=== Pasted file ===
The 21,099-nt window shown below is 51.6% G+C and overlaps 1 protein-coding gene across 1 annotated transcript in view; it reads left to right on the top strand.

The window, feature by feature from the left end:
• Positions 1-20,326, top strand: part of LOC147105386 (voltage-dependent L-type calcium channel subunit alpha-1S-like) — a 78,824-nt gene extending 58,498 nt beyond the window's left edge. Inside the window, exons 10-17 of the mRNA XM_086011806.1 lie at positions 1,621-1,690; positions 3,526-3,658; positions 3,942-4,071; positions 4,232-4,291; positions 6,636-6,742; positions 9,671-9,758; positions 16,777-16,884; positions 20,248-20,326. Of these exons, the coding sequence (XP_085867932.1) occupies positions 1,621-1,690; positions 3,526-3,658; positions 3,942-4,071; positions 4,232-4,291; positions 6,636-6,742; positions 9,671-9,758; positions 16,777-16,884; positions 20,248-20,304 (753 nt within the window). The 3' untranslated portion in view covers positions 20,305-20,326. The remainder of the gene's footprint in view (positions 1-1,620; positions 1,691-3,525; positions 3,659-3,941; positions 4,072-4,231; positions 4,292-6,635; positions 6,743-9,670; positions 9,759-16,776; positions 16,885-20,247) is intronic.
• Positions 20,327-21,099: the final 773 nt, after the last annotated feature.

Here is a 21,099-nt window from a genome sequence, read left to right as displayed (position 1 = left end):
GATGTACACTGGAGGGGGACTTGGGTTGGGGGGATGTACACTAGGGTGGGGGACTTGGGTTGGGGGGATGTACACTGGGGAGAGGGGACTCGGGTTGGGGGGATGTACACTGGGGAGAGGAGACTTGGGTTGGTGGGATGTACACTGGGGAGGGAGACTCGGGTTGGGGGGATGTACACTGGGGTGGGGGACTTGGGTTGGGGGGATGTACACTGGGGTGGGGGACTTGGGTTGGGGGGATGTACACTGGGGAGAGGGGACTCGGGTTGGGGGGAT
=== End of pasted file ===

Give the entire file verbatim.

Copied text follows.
The 21,099-nt window shown below is 51.6% G+C and overlaps 1 protein-coding gene across 1 annotated transcript in view; it reads left to right on the top strand.

The window, feature by feature from the left end:
• Positions 1-20,326, top strand: part of LOC147105386 (voltage-dependent L-type calcium channel subunit alpha-1S-like) — a 78,824-nt gene extending 58,498 nt beyond the window's left edge. Inside the window, exons 10-17 of the mRNA XM_086011806.1 lie at positions 1,621-1,690; positions 3,526-3,658; positions 3,942-4,071; positions 4,232-4,291; positions 6,636-6,742; positions 9,671-9,758; positions 16,777-16,884; positions 20,248-20,326. Of these exons, the coding sequence (XP_085867932.1) occupies positions 1,621-1,690; positions 3,526-3,658; positions 3,942-4,071; positions 4,232-4,291; positions 6,636-6,742; positions 9,671-9,758; positions 16,777-16,884; positions 20,248-20,304 (753 nt within the window). The 3' untranslated portion in view covers positions 20,305-20,326. The remainder of the gene's footprint in view (positions 1-1,620; positions 1,691-3,525; positions 3,659-3,941; positions 4,072-4,231; positions 4,292-6,635; positions 6,743-9,670; positions 9,759-16,776; positions 16,885-20,247) is intronic.
• Positions 20,327-21,099: the final 773 nt, after the last annotated feature.

Here is a 21,099-nt window from a genome sequence, read left to right as displayed (position 1 = left end):
GATGTACACTGGAGGGGGACTTGGGTTGGGGGGATGTACACTAGGGTGGGGGACTTGGGTTGGGGGGATGTACACTGGGGAGAGGGGACTCGGGTTGGGGGGATGTACACTGGGGAGAGGAGACTTGGGTTGGTGGGATGTACACTGGGGAGGGAGACTCGGGTTGGGGGGATGTACACTGGGGTGGGGGACTTGGGTTGGGGGGATGTACACTGGGGTGGGGGACTTGGGTTGGGGGGATGTACACTGGGGAGAGGGGACTCGGGTTGGGGGGAT